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New coalition aims to address environmental racism on a national scale

Isabel Altamirano-Jimenez, a U of A political science professor, explained why the coalition is an important step towards addressing a wider colonial problem.

A new nationwide coalition hopes to address the pressing issue of environmental racism in Canada. 

Environmental racism describes the disproportionate environmental pollution faced by racial minorities, most often those of Indigenous and Black peoples. The ongoing water crisis in First Nations communities is one example, and within Alberta, the fact that spills from crude oil mining overwhelmingly impact the Cree, Dené, and Métis people located near the tar-sand deposits and along the Athabasca River is another.

The coalition, founded by Dalhousie professor Ingrid Waldron, endeavours to connect allies across provinces and territories, raise awareness, and provide funding alongside resources to organizations currently working to address instances of environmental racism.

Waldron, who wrote a book that explores the effects of environmental damage on Black and First Nation communities in Nova Scotia, partnered with the Black Environmental Initiative (BE Initiative) to form the coalition, and has said that she hopes to “go beyond Nova Scotia” and zoom out to the nationwide pattern surrounding these issues. 

Isabel Altamirano-Jimenez, a University of Alberta political science professor and the Canada research chair in comparative Indigenous feminist studies, said that the coalition is a good step towards addressing issues of environmental racism in Canada. 

“A national coalition makes us aware that this is not just confined to specific spots but is actually happening everywhere,” she said. “It tells us that these issues are not just an isolated experience but actually a result of the specific way the capitalist economy operates.”

Connecting environmental racism to colonialism 

Altamirano-Jimenez noted that in addition to addressing environmental racism head-on, it’s important to understand the broader systems the disparity is connected to. 

“I see that environment racism as an expression of something else, which is the workings of colonialism,” Altamirano-Jimenez said. “Land is possession, it’s instrumental to resource extraction and producing this social inequality.”

For Altamirano-Jimenez, the term “environmental racism” could be modified to emphasize the intentionality behind its causes.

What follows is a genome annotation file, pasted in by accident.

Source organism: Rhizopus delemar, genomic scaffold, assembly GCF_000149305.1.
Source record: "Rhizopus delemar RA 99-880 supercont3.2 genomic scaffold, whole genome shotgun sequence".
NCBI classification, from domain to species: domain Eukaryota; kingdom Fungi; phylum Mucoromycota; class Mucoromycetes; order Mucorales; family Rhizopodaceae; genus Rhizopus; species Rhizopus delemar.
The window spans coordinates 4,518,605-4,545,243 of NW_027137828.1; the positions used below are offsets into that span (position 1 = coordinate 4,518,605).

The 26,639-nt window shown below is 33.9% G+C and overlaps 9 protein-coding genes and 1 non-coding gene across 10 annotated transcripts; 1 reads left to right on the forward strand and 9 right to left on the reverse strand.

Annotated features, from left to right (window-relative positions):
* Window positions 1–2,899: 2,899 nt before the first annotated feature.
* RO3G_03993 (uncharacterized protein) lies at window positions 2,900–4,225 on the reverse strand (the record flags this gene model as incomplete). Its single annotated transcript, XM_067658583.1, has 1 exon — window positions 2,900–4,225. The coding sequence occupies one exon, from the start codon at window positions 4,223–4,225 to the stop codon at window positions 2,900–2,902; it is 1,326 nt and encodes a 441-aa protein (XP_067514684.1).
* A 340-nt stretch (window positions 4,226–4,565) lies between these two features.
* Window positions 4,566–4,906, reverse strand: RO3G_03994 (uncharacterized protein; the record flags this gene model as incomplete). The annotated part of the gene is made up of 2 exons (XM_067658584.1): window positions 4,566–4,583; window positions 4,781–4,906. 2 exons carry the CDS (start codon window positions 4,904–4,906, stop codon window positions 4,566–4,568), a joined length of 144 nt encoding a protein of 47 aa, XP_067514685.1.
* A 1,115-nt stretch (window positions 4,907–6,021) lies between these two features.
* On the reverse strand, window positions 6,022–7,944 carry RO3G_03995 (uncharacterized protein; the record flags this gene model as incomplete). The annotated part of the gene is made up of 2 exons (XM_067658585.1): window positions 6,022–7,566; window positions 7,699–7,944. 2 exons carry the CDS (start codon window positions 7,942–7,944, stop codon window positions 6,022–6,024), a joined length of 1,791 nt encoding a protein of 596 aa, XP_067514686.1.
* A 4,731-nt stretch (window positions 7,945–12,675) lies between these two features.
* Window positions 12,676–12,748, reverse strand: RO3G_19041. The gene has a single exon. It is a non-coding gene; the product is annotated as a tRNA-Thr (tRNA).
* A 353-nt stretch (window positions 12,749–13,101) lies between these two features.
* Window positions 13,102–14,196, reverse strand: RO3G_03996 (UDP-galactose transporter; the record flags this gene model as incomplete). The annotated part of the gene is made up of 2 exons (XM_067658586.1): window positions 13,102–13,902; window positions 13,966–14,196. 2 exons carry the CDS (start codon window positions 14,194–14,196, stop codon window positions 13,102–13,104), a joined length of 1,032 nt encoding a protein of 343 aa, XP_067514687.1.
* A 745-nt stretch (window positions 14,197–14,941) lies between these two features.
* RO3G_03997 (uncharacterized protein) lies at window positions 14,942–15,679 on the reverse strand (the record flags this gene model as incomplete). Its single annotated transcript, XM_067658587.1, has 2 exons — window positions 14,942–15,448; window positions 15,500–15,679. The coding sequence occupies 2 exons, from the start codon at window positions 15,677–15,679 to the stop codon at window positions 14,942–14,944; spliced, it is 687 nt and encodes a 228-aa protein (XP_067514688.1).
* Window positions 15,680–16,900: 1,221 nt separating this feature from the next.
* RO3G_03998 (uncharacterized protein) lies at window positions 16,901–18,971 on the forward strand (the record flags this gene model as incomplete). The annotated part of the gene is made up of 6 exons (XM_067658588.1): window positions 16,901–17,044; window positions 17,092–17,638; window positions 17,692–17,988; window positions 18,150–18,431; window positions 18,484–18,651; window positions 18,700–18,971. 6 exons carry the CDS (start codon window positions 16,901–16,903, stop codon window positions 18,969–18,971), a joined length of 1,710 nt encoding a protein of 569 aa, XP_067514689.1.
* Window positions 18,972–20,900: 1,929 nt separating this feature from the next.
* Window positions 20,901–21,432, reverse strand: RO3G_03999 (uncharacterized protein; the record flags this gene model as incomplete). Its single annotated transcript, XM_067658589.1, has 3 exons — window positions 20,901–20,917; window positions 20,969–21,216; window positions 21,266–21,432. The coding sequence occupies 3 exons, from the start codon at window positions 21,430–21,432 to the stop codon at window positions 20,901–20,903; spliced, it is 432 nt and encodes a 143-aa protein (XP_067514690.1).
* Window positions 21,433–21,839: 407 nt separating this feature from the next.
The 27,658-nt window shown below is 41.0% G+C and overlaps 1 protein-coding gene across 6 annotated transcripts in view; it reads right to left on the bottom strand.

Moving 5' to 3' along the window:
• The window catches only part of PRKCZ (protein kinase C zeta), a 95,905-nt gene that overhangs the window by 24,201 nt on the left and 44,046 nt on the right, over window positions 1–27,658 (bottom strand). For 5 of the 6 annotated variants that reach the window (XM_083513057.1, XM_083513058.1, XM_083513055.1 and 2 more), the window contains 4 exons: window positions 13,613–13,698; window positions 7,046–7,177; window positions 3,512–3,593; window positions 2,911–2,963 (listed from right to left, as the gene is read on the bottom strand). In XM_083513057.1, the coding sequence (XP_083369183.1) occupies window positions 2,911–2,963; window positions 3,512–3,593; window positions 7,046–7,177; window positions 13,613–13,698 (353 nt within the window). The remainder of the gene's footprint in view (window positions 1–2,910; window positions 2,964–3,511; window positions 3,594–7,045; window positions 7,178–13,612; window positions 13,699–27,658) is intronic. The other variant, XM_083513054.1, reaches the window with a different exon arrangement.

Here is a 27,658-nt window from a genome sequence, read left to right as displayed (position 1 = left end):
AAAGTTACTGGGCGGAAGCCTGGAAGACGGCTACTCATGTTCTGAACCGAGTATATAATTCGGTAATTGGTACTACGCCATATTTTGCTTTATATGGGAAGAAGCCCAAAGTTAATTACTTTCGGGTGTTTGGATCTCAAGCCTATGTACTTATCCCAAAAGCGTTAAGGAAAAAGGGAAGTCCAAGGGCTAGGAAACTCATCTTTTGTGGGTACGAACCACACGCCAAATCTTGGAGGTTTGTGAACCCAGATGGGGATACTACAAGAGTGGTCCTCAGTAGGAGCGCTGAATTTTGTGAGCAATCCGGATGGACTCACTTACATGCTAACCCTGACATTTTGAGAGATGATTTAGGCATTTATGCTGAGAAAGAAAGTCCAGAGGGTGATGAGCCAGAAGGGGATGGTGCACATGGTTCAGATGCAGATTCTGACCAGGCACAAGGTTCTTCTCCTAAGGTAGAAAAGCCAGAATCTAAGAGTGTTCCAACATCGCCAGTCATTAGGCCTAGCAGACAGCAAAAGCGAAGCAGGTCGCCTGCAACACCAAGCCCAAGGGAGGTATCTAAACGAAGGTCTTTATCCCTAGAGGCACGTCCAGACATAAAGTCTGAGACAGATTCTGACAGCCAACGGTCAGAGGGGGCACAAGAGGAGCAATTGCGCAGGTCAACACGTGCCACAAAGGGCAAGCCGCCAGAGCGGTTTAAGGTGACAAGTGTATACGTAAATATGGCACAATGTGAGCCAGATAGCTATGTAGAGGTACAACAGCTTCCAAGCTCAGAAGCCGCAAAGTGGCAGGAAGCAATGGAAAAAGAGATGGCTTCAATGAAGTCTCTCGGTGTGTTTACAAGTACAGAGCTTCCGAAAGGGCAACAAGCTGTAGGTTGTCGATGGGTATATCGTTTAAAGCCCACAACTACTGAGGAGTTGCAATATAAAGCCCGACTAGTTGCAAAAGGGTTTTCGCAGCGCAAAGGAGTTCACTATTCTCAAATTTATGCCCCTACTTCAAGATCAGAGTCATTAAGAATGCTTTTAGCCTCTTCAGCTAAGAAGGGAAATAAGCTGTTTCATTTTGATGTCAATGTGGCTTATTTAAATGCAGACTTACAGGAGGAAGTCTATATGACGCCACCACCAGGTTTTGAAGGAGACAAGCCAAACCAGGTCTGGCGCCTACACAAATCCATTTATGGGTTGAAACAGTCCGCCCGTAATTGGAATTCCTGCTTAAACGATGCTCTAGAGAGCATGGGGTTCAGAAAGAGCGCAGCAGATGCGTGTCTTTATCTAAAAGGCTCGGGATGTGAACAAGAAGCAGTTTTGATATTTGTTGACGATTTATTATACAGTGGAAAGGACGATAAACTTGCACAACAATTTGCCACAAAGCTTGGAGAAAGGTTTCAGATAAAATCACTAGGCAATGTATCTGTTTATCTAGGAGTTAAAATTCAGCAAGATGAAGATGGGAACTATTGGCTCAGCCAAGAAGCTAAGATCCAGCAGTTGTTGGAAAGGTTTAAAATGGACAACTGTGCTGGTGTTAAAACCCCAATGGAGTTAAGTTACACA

“More than environmental racism, there is an issue of environmental violence,” she said. “This is  not just an accidental outcome … this is an action that is produced as an exercise of power.”

One of the coalition’s main objectives is to encourage the passage of Bill C-230, also called the National Strategy to Redress Environmental Racism Act

If the bill was passed, Canada would create a national strategy that the government would have to follow in order to address the harm caused by environmental racism. While this bill could mean new regulations are introduced for industry on a national scale, Altamirano-Jimenez pointed out that provincial governments are also making legislation supporting big industry. 

“On the one hand, pushing for this law is a welcome start,” she said. “I also think there are limitations… we need to start thinking differently about how these processes are unfolding, and have a broader conversation about how the economy and resource extraction operates in ways that create these harms.”

Altamirano-Jimenez noted that throughout Canada, many citizens associate their national identity with aspects that by extension, uphold environmental racism. 

“For a lot of people in Canada, it’s inconceivable to think about an economy that doesn’t rely on resource extraction,” she said. “There is a tendency to see extractive economies as being central to the way the economy has operated. That’s sort of the foundational origin of Canada; land dispossession.”

She pointed out that oftentimes, the government will make a plan towards resource extraction, leaving the communities that are negatively affected by these developments with no room for dissent

“We’re talking about consent as a way of only saying yes,” she said. “The government ultimately wants Indigenous peoples to jump on board with resource extraction.”

Ultimately, Altamirano-Jimenez finds promise in the refusal of the colonial systems that cause these injustices. 

“We’re hearing that some Indigenous communities are saying no,” she said. “No to exploitation, no to resource extraction, no to these forms of violence to the land and violence to bodies of Indigenous peoples, and they are being loud in saying no.”

Rachel Narvey

Rachel is the Gateway's 2020-21 Staff Reporter. This summer, she will complete her MA program in English and Film studies before returning to the U of A in the fall as an Education student. In her spare time she writes poetry and watches Jeopardy. You can often find her sitting alone, eating a burrito.

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